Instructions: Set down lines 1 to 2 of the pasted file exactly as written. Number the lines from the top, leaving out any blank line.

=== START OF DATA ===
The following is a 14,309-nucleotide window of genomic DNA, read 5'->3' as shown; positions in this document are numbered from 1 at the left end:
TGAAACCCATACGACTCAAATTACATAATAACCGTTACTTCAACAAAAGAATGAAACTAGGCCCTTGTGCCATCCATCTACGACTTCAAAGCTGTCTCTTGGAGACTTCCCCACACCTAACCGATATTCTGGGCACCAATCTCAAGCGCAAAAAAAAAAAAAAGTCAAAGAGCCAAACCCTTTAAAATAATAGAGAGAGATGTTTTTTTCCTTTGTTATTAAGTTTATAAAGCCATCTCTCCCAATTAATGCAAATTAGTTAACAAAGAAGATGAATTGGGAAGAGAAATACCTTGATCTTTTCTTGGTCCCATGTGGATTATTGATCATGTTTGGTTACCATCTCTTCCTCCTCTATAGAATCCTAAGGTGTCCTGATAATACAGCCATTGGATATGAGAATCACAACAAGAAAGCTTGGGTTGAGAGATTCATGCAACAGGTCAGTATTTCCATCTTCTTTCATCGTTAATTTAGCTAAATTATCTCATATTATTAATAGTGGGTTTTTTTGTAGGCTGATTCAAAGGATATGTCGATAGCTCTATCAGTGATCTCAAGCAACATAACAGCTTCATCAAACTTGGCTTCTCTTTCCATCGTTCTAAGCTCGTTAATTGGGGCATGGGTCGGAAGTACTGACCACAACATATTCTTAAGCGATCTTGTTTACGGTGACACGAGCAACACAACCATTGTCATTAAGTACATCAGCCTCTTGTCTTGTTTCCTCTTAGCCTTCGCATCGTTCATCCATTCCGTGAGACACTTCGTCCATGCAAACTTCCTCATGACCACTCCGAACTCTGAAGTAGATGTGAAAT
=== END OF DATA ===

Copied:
The following is a 14,309-nucleotide window of genomic DNA, read 5'->3' as shown; positions in this document are numbered from 1 at the left end:
TGAAACCCATACGACTCAAATTACATAATAACCGTTACTTCAACAAAAGAATGAAACTAGGCCCTTGTGCCATCCATCTACGACTTCAAAGCTGTCTCTTGGAGACTTCCCCACACCTAACCGATATTCTGGGCACCAATCTCAAGCGCAAAAAAAAAAAAAAGTCAAAGAGCCAAACCCTTTAAAATAATAGAGAGAGATGTTTTTTTCCTTTGTTATTAAGTTTATAAAGCCATCTCTCCCAATTAATGCAAATTAGTTAACAAAGAAGATGAATTGGGAAGAGAAATACCTTGATCTTTTCTTGGTCCCATGTGGATTATTGATCATGTTTGGTTACCATCTCTTCCTCCTCTATAGAATCCTAAGGTGTCCTGATAATACAGCCATTGGATATGAGAATCACAACAAGAAAGCTTGGGTTGAGAGATTCATGCAACAGGTCAGTATTTCCATCTTCTTTCATCGTTAATTTAGCTAAATTATCTCATATTATTAATAGTGGGTTTTTTTGTAGGCTGATTCAAAGGATATGTCGATAGCTCTATCAGTGATCTCAAGCAACATAACAGCTTCATCAAACTTGGCTTCTCTTTCCATCGTTCTAAGCTCGTTAATTGGGGCATGGGTCGGAAGTACTGACCACAACATATTCTTAAGCGATCTTGTTTACGGTGACACGAGCAACACAACCATTGTCATTAAGTACATCAGCCTCTTGTCTTGTTTCCTCTTAGCCTTCGCATCGTTCATCCATTCCGTGAGACACTTCGTCCATGCAAACTTCCTCATGACCACTCCGAACTCTGAAGTAGATGTGAAAT